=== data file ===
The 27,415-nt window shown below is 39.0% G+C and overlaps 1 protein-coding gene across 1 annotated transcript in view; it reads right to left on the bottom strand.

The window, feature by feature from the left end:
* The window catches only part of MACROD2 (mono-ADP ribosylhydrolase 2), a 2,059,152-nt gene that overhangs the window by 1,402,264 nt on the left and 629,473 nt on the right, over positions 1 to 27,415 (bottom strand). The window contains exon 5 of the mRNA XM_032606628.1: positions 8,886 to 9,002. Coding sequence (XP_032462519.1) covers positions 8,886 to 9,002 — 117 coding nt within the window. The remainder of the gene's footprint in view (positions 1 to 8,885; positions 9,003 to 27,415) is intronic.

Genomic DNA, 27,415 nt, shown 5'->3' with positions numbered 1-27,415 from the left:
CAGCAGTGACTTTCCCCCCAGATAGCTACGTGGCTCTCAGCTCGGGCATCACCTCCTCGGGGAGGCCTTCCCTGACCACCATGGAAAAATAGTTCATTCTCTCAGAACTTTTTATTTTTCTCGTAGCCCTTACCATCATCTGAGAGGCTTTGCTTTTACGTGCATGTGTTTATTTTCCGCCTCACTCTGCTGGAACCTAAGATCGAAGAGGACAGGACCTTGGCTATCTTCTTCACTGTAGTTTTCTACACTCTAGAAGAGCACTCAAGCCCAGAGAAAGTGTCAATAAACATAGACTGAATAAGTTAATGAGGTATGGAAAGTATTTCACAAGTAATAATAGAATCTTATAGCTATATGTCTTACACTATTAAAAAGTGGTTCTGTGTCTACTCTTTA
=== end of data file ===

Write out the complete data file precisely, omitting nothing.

The 27,415-nt window shown below is 39.0% G+C and overlaps 1 protein-coding gene across 1 annotated transcript in view; it reads right to left on the bottom strand.

The window, feature by feature from the left end:
* The window catches only part of MACROD2 (mono-ADP ribosylhydrolase 2), a 2,059,152-nt gene that overhangs the window by 1,402,264 nt on the left and 629,473 nt on the right, over positions 1 to 27,415 (bottom strand). The window contains exon 5 of the mRNA XM_032606628.1: positions 8,886 to 9,002. Coding sequence (XP_032462519.1) covers positions 8,886 to 9,002 — 117 coding nt within the window. The remainder of the gene's footprint in view (positions 1 to 8,885; positions 9,003 to 27,415) is intronic.

Genomic DNA, 27,415 nt, shown 5'->3' with positions numbered 1-27,415 from the left:
CAGCAGTGACTTTCCCCCCAGATAGCTACGTGGCTCTCAGCTCGGGCATCACCTCCTCGGGGAGGCCTTCCCTGACCACCATGGAAAAATAGTTCATTCTCTCAGAACTTTTTATTTTTCTCGTAGCCCTTACCATCATCTGAGAGGCTTTGCTTTTACGTGCATGTGTTTATTTTCCGCCTCACTCTGCTGGAACCTAAGATCGAAGAGGACAGGACCTTGGCTATCTTCTTCACTGTAGTTTTCTACACTCTAGAAGAGCACTCAAGCCCAGAGAAAGTGTCAATAAACATAGACTGAATAAGTTAATGAGGTATGGAAAGTATTTCACAAGTAATAATAGAATCTTATAGCTATATGTCTTACACTATTAAAAAGTGGTTCTGTGTCTACTCTTTA